18 May 2019


By Andy Weddington
Saturday, 18 May 2019

The will to succeed is important, but what's more important is the will to prepare. Bobby Knight

Last evening in a small deli in a quaint part of Omaha one of America's combatant commanders spoke words of warm welcome to a handful of officers and their spouses followed by heartfelt words of farewell to another handful of officers and spouses.


Good people moving on. 

Good people moving in.

And not a fraction of a beat skips Strategic Command. 

Whilst America at-large is none the wiser about the protective umbrella safeguarding life, liberty, and the pursuit of happiness.  

I write about the brilliant, capable people who fight America's nuclear weapons - under the mantra 'Peace is Our Profession.' 

To see them in casual civilian attire, camouflaged really, ambling along a city street or sitting in a deli on a Friday night you'd never guess; the hardships, sacrifices, and risks selflessly volunteered to country.   

Smart. Educated. Trained. Focused. Serious folks - experts in nuclear warfare - entrusted with unimaginable responsibility(s). 

Listening to that four-star general briefly recap careers (of the comers and goers) while highlighting a personal note or two about each was a lesson in leadership. And a lot more.

Some remarks prepared. The impromptu best.  

This morning while reflecting on the evening over coffee and catching up on news flashed across the screen a segment teaser: It's commencement season. 

Which led me to wonder, if ever asked, what advice to offer new graduates.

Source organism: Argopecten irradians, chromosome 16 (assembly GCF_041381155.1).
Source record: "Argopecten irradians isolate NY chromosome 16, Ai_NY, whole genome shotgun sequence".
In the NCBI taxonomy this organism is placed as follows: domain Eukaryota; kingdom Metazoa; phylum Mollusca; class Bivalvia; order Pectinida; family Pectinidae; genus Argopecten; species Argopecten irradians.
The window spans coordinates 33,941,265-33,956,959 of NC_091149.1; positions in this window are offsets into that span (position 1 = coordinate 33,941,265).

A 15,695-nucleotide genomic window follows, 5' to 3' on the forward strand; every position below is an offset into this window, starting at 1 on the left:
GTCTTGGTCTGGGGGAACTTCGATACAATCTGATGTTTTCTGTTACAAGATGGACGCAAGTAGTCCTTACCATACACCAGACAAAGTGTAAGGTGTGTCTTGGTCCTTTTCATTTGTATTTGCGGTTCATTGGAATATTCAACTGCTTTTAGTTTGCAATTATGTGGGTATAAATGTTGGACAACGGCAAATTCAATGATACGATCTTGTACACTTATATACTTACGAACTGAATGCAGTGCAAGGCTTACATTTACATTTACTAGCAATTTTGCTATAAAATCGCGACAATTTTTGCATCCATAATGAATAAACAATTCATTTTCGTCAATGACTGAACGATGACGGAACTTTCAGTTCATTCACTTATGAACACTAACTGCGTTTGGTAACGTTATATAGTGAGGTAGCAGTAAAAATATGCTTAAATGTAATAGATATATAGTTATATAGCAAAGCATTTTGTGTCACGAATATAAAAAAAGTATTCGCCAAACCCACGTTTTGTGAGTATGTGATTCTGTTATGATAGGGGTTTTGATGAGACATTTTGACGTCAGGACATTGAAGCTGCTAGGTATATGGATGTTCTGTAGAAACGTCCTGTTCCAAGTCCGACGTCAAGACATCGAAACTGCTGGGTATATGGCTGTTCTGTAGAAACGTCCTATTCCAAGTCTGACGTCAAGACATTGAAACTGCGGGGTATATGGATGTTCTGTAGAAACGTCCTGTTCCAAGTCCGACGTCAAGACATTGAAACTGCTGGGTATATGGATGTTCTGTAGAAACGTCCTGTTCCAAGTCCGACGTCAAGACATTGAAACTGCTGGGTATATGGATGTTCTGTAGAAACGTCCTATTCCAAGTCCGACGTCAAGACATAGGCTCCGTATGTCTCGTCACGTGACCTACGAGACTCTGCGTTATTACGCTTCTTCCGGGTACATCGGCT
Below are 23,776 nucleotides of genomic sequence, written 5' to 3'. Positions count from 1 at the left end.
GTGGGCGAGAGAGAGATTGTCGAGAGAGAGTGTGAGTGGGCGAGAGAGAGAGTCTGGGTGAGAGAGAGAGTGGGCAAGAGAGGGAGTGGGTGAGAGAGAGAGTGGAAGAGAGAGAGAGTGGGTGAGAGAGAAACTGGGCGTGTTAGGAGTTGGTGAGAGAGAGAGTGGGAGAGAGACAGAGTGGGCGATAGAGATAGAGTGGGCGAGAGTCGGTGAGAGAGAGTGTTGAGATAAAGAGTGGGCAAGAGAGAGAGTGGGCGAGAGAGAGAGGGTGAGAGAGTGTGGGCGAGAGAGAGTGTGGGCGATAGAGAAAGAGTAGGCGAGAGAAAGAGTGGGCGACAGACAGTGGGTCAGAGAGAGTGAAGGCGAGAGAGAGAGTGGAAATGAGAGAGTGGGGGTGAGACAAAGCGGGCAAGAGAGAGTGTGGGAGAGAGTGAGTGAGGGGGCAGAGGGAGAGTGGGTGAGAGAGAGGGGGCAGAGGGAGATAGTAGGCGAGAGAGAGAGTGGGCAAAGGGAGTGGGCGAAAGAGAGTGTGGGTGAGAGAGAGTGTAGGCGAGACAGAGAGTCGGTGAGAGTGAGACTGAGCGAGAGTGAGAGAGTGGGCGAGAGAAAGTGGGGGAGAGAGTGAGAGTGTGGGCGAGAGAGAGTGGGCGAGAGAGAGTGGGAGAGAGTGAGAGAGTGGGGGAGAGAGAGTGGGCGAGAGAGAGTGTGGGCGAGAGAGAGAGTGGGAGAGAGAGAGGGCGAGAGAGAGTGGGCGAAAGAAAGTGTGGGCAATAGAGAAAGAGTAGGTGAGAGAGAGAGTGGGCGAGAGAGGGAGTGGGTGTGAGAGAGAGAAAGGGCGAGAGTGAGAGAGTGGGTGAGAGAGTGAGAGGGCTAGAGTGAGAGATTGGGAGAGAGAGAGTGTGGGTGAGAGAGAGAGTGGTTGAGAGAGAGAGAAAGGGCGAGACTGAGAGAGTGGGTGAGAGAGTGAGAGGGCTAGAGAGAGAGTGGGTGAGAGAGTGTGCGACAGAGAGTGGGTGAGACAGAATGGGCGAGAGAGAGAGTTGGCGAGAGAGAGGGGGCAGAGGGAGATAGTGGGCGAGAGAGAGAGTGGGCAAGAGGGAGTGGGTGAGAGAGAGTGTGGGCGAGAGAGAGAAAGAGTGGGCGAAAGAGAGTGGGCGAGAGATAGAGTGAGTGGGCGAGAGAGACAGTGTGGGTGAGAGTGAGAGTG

With age and the scars of tough lessons that simple is best the starting premise - as it's path least likely to break - "I WILL" came to mind. 

So, graduates, for success, it's this simple ... 

Integrity - is not situational. Integrity leads all else.

Win - play fair. Win, with grace. With grace, lose. 

Invest - in self (prepare to be your best). Invest that best in others. 

Love - what you do. Love others, too. 

Live - every moment. Live as example.

The well-rounded roll through life. 

Rectangles not so much. 

Be a wheel, the bumps easier to absorb. 

Say, "I WILL!"


Jim said...

Very well put Andy my friend. At my ripe age of knocking on the door of 79 I think I would rather say I have. Having commanded a small but worthwhile organization of Young Marines I feel that I am paying back for the glorious years someone allowed me to serve our once great nation. Since I have nine grandchildren and five children all coming-of-age I have been to numerous commitments. Most I found lacking meaning; standard Phrases like do well Lottie Dottie Dottie Dottie Dottie Dottie. I do remember the commencement of one of my granddaughters from Eastern Illinois University many years ago she’s 29 now. The speaker wasn’t something that I would call great but he left them with some words that have stuck in my mind ever since . He said “always do what you said you were going to do when you said you were going to do it.” That simple phrase stuck in my mind because I always thought that I did what I said I was going to do when I said I was going to do it, so I think while I accept your thoughts. Me think I would rather say I have. thank you andy for a superb post . Sign me as an Admirer, Jim.

Unknown said...

Well stated; precisely and with minimal words. Excellent.